Thursday, January 23, 2014

Keep The Commandments, Yes, But What About His Instructions? Just What Can We Do On The Sabbath? -- Exodus 16:25-30


And Moses said, “Eat it today, for today is a Sabbath to the Lord; today you will not find it in the field.  Six days you shall gather it, but on the seventh day, the Sabbath, there will be none.”  And it came about on the seventh day that some of the people went out to gather, but they found none.  Then the Lord said to Moses, “How long do you refuse to keep My commandments and My instructions?  See, the Lord has given you the Sabbath, therefore He gives you bread for two days on the sixth day.  Remain every man in his place; let no man go out of his place on the seventh day.”  So the people rested on the seventh day.
 
The provision of manna for the physical wellbeing of the Israelites was being provided daily by God.  This was an early demonstration of what Jesus had mind many years later when He taught us to pray asking God to “give us this day our daily bread”.  But when it came to the Sabbath, the provision for physical wellbeing was provided the day before when God gave them manna enough for two days.
On the “Sabbath to the Lord” no manna was to be found in the fields.  The word sabbath is from the Hebrew word SHABÀT, meaning ‘cessation,’ or ‘time of rest.’  Interestingly, as God wanted His people to rest on that day, He was, in one sense, also resting, as He was not providing them with food.
What do we take from this?  First, God was serious about His Sabbath requirement for us.  Second, God modelled the required behavior.  Third, God made alternative provisions in order for Him and His people to observe the Sabbath.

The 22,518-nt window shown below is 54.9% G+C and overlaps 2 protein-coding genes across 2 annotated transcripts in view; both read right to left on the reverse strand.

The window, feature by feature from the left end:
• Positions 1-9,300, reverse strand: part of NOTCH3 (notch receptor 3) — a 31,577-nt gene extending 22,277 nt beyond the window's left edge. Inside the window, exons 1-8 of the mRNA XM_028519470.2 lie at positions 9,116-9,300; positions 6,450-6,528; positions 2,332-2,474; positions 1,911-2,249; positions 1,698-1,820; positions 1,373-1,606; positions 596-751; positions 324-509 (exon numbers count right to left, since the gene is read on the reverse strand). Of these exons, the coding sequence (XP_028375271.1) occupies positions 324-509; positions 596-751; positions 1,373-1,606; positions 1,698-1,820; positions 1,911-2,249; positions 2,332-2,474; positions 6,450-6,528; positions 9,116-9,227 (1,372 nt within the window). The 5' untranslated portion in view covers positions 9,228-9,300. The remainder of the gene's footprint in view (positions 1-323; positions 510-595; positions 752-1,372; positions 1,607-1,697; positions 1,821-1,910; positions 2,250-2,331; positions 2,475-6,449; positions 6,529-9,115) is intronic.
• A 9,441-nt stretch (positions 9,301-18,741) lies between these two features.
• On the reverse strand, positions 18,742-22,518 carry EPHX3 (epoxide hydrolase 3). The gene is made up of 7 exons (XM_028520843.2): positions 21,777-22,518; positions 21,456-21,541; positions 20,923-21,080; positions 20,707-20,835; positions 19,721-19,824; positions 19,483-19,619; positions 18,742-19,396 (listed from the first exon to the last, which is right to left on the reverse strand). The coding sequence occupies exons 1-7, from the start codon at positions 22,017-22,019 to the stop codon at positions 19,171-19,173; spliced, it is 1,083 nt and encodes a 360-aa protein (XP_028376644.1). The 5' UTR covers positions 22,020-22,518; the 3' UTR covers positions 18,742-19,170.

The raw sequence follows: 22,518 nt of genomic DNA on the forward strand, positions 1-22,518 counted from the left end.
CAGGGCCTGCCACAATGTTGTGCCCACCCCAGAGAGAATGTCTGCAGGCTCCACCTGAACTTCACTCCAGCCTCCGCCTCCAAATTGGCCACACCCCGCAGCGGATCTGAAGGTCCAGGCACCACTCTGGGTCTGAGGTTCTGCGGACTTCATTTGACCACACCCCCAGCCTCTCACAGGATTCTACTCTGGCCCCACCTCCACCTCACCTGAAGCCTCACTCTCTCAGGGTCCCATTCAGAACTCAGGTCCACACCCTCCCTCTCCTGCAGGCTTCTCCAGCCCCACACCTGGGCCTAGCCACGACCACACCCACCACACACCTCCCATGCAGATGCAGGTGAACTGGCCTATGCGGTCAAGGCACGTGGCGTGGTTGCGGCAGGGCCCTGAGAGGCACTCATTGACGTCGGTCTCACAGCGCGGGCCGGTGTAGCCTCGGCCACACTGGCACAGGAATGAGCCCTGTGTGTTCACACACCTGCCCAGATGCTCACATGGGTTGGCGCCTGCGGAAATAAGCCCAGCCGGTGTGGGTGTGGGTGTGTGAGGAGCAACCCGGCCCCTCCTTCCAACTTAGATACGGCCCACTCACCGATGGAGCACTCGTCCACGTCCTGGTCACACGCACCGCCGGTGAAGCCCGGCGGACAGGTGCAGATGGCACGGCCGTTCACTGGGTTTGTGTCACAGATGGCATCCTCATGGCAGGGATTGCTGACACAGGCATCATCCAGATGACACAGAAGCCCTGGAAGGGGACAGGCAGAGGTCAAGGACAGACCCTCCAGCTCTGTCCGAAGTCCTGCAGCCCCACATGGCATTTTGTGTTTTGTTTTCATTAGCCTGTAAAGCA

A couple of interesting things to note here:  First, the fact that the manna was not provided on the seventh day provides our non-believer scientists with a problem.  What was it in the “evolutionary nature of things” that prevented the manna from falling from the sky every seventh day?  Interesting.  Instead, we can boldly answer, it was a “God thing”.  Second, you will note that the original intent of the Sabbath was not about worship.  God was basically saying to the Israelites “On the Sabbath, rest as I did at the time of creation, and stay in your tents; your bodies need you to.”  We, however, while we make the pretence of not working on the Sabbath, have turned the day into one of much activity in worship.  Although I do not see an easy alternative at this point, I think it would do us good to stop and realize that perhaps what we are doing on Sundays was not the original intent of God.  To Him, our worship was to take many forms and be required of us 24/7 rather than on an hour or so Sunday morning or worse still during the time of pre-sermon singing we are involved in.  But we will save our thoughts on worship for another time.
No manna and clear instruction from Moses as to what they were to do, and yet some of the people of Israel still did not believe God.  Instead, they went out and tried to gather manna on the Sabbath – maybe because they wanted more, or they ate twice as much on the day before and did not save any, or maybe because they really wanted to check it out for themselves as to whether or not Moses, or perhaps God Himself, was giving them the straight goods.  There is a possibility, some may argue, those who did this had not heard Moses’ instructions on this matter; after all, it was a very big camp encompassing a very large area and word does not get around that easily.  But if that were the case, God would have known that and He would not have said what He said to Moses in the next sentence.  Instead He shared His anger of the people with him .